Rated 5 out of 5 by from Absolutely a must read! The Placebo Effect was an amazing read! Being from the US, it was wonderful to read a book with settings around the Toronto area. To discover and learn about another region. Great writers take us on a journey along with the journey of the characters. David Rotenberg does this masterfully like the Coen Brothers do with their movies and settings. The pace is perfect and thrilling with rich rich characters! This is a great start to a series that I am really looking forward to reading. Keep them coming! Decker Roberts is a wonderful, vibrant character that I can easily see transferred into a hit tv series/ movie. It has so much potential. Looking forward to all of Mr. Rotenberg's works.
Date published: 2013-04-08
Rated 4 out of 5 by from Does not disappoint! A wonderful departure from previous novel. You can see Mr. Rotenberg hitting his stride. Richness of character and desc. is never lacking. Looking forward to the sequel.
Date published: 2012-03-29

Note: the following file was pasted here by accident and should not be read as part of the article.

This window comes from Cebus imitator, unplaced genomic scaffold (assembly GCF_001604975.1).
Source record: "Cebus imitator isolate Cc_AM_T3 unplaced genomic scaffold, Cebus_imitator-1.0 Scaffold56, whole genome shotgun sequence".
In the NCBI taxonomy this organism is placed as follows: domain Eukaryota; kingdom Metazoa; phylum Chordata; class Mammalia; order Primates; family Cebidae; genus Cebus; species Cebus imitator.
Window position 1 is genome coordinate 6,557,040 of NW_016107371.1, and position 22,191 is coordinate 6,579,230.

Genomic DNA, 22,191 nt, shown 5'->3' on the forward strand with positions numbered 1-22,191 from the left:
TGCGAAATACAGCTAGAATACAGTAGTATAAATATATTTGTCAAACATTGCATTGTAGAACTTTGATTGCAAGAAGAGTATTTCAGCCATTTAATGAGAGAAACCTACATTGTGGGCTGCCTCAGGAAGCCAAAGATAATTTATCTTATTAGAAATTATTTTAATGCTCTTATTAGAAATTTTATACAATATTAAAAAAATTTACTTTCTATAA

Rated 4 out of 5 by from A really good read The Placebo Effect is the first in what is to be a trilogy of novels collectively called The Junction Chronicles, set mainly in Toronto and following protagonist Decker Roberts , a middle-aged widower who (like the author) runs a teaching studio for professional actors. A man of many compartments and secrets, he also has a special and mysterious gift – the ability to discern whether others are telling the truth. This he has parlayed into a lucrative sideline, working anonymously – or so he believes –for various corporate execs, aided by an old high–school chum, Lenny, who manages the bookings, works the techno-magic necessary to safeguard Decker’s anonymity, and generally watches his friend’s back. Things start to go south after Decker returns from 3 back-to-back truth-telling sessions in the States – his house is burned down, his credit cards cancelled, his line of credit frozen. Decker realizes he is a hunted man – but who is hunting him? And why? So begins a plot where Decker must feel his way along a dizzying number of strands and tendrils from both present and past, any one of which could hold the key to why his life has suddenly been turned upside down - a murder in Stanstead and a snaky NYC lawyer; US federal agents who may be friend or foe; a sociopathic pharmaceutical company owner; Decker’s estranged son, Seth; and the mysterious world of synaesthetes in which Decker hides but doesn’t truly belong. Rotenberg’s real strength is his director’s eye for the elements of a ‘scene’ – setting, mood, dialogue, mini-narrative arcs within the larger narrative, and both the depth and specificity of the characters. This sometimes results in a disjointedness and the occasional plot device that rings false, as if the author had scenes in mind, and then set out to construct a story around those scenes. However- this is a quibble. This is a highly engaging and entertaining read, fast-paced, packed with interesting characters, and a rollercoaster plot. Unbelievably, the pieces do ultimately come together in an ending that satisfies the reader’s need for resolution while at the same time leaving enough loose ends to keep them curious to know where Decker’s story will go next. Looking forward to the next book in the Junction Chronicles.